If you want your $3000+ DSLR to take photos that look like a 2007 cell phone took it... then...
Clay Shooter "Breakin' clay makes my day", Amazon
9 February 2014
Summary: I'm not sure what the infatuation with these "lenses" are... but it works well and as advertised. I think there are some very rare instances where you want to blur the sides or foreground so much that you can't recognize it... maybe this is a good use of it.. I have seen a few examples of a portrait photo taken on a busy street scene that the focus of the person's face was crystal clear, and the rest was pretty distorted/blurred... it worked well...
Summary: I bought this product because there is absolutely no way I can afford a real tilt/shift lens, especially for the little amount I would actually use it. Let's face it, it's not something I plan to do a lot. So, I looked at the Lensbaby Spark as a way to let me shoot the occasional tilt/shift shot without breaking the bank. To start off, I will say that it works for the most part, though the results in no way compare to using a real tilt/shift lens.
Summary: It's tough to focus if you wear glasses, but fun to play with. Honestly though, while I didn't have high expectations, I'm not super pleased with the quality. My lens appears to focus to the left of center instead of center focus. Not sure it was worth the investment, as I would definitely qualify it as a "toy" lens. Produced poor to mediocre quality photos on my Canon MkII.
Summary: Not much control over the lens at all. I'm a photographer and even though I can control all the camera settings, it never really focuses right. I wonder if the more expensive versions are better? Photos with this are so hit or miss. Really only for playing around. Could never use for a client. I've debated selling it because of it's limited use.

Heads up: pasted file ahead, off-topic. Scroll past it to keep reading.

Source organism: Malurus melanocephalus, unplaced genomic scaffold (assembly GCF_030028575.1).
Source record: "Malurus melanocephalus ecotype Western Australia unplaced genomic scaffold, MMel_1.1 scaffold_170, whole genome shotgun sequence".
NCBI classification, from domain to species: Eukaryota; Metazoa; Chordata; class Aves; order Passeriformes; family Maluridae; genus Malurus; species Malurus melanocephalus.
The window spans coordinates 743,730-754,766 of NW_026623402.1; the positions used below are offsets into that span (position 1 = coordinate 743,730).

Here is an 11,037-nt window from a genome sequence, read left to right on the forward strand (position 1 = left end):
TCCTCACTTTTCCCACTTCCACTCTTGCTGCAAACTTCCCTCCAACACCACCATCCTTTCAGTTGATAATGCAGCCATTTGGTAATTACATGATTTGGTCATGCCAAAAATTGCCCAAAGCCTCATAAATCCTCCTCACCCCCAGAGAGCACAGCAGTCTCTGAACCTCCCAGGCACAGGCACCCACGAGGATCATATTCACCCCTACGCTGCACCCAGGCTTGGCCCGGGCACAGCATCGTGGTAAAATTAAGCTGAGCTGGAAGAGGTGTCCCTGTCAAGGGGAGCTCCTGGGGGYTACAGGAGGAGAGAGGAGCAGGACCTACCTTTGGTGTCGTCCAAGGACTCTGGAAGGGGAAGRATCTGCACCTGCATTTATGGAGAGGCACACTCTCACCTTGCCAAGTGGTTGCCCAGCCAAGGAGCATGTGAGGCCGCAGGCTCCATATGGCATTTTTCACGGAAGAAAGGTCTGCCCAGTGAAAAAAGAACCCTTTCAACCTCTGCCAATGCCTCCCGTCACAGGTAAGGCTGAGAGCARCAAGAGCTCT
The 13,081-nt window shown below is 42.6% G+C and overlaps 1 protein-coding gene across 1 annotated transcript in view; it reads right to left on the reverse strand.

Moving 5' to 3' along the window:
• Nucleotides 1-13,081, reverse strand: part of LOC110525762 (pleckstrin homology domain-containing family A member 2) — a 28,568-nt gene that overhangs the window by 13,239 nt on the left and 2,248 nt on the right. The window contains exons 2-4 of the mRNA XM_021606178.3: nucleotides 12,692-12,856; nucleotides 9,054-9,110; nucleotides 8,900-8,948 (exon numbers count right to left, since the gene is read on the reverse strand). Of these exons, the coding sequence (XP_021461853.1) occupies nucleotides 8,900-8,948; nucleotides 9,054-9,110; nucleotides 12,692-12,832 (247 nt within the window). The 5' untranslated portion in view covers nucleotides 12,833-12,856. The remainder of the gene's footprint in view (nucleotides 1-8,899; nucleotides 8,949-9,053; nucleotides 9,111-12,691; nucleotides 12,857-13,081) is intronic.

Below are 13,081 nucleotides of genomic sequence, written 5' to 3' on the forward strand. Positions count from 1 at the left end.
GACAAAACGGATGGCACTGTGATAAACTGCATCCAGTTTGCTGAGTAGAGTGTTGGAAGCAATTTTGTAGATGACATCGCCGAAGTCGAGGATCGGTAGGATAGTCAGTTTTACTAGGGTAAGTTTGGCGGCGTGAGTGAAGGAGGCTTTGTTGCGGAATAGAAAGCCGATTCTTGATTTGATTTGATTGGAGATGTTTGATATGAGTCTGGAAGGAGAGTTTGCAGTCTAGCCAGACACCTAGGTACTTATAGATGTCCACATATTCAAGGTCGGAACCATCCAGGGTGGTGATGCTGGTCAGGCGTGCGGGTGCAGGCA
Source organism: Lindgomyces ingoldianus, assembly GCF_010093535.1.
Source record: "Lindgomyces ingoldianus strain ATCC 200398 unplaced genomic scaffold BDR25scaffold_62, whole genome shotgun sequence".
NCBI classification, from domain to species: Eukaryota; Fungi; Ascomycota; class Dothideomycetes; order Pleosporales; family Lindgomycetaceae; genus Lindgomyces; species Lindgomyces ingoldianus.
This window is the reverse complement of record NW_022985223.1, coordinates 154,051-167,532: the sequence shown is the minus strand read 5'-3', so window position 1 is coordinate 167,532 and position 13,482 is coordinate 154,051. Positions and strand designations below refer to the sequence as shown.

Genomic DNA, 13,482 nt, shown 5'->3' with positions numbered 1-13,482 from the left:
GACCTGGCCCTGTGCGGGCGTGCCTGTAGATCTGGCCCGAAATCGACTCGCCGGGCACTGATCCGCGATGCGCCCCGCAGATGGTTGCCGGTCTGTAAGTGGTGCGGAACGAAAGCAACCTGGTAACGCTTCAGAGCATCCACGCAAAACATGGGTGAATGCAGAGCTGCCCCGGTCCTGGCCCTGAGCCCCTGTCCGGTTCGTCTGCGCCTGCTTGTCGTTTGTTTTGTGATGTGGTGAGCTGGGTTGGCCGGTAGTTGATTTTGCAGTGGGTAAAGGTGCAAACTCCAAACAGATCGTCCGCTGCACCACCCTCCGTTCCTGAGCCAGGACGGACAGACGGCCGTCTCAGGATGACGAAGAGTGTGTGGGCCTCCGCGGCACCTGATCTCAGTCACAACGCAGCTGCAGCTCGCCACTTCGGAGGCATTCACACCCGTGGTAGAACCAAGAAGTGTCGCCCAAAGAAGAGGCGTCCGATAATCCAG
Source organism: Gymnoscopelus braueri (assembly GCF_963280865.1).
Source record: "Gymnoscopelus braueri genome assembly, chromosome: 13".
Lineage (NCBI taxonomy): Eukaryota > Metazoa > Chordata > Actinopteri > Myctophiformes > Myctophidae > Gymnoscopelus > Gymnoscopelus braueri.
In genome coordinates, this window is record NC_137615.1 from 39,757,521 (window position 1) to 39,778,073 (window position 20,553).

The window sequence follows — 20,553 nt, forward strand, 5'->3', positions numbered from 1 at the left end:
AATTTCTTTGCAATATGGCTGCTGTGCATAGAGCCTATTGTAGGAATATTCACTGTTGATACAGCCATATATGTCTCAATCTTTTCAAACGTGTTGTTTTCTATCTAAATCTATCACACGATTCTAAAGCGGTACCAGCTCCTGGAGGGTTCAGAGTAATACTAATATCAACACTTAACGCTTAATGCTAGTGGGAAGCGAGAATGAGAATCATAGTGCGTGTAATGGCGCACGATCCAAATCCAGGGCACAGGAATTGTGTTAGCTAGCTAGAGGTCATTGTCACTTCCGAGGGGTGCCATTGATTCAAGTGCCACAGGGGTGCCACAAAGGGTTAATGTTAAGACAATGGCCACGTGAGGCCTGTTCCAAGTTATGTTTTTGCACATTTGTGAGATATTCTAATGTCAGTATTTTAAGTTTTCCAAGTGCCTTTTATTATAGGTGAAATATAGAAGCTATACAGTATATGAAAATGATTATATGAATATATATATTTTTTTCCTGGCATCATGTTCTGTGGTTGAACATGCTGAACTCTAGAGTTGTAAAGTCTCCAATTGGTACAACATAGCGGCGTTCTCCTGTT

Excerpt: Its so cheap, I just got it for fun. I have been free lensing and finally got the hang of that when I decided to try this. I have a very hard time nailing the focus in camera. But this could just be me. I really do like this lens and I have only used it a select number of times.
Cons: Blurry Focus, Poor in Low Light, Tough To Attach, Weak Casing
Summary: So I picked this up because it seemed like a fun lens to have and while away spare time snapping photos with. And it is fun to use! The multi-fingered manipulation you need to adopt to simultaneously focus and distort photos sounds tricky, but is in fact (I found) surprisingly easy. You're probably not going to get off any quick reaction shots with it (except maybe by luck), but you soon get the hang of pulling on the lens to tilt and focus it.
Summary: Undoubtedly, and like all worthwhile photographic methods and techniques, practice will improve one's results but I have to say that so far this Lensbaby has not proved a hit with me. Especially given the almost complete lack of written guidance on use provided, and a not particularly helpful series of short videos on YouTube, the user really does have to try this lens out to try to get the any sort of effects.
Summary: Like others, I practiced on stationery objects and you get quite nice flat effects but I've been unable to get a stylised picture like those shown on the product page. I'm using it with a Canon 400D DSLR. It's the most fiddly lens I've got and I think I could get identical effects with post-processing using PSE or Lightroom.
Summary: The Lensbaby Spark is a fun, entry-level lens for creating selected-focus effects on your Canon DSLR. It's very light, but feels sturdily built and was easy to fit to the body by the usual method; you then work with it in Manual mode, metering yourself. It's a fixed focal length lens (ie prime) which you focus manually by pulling the ring forward using your 'spare' fingers; this method is pretty tricky to master, especially if, like me, you have small hands, or suffer...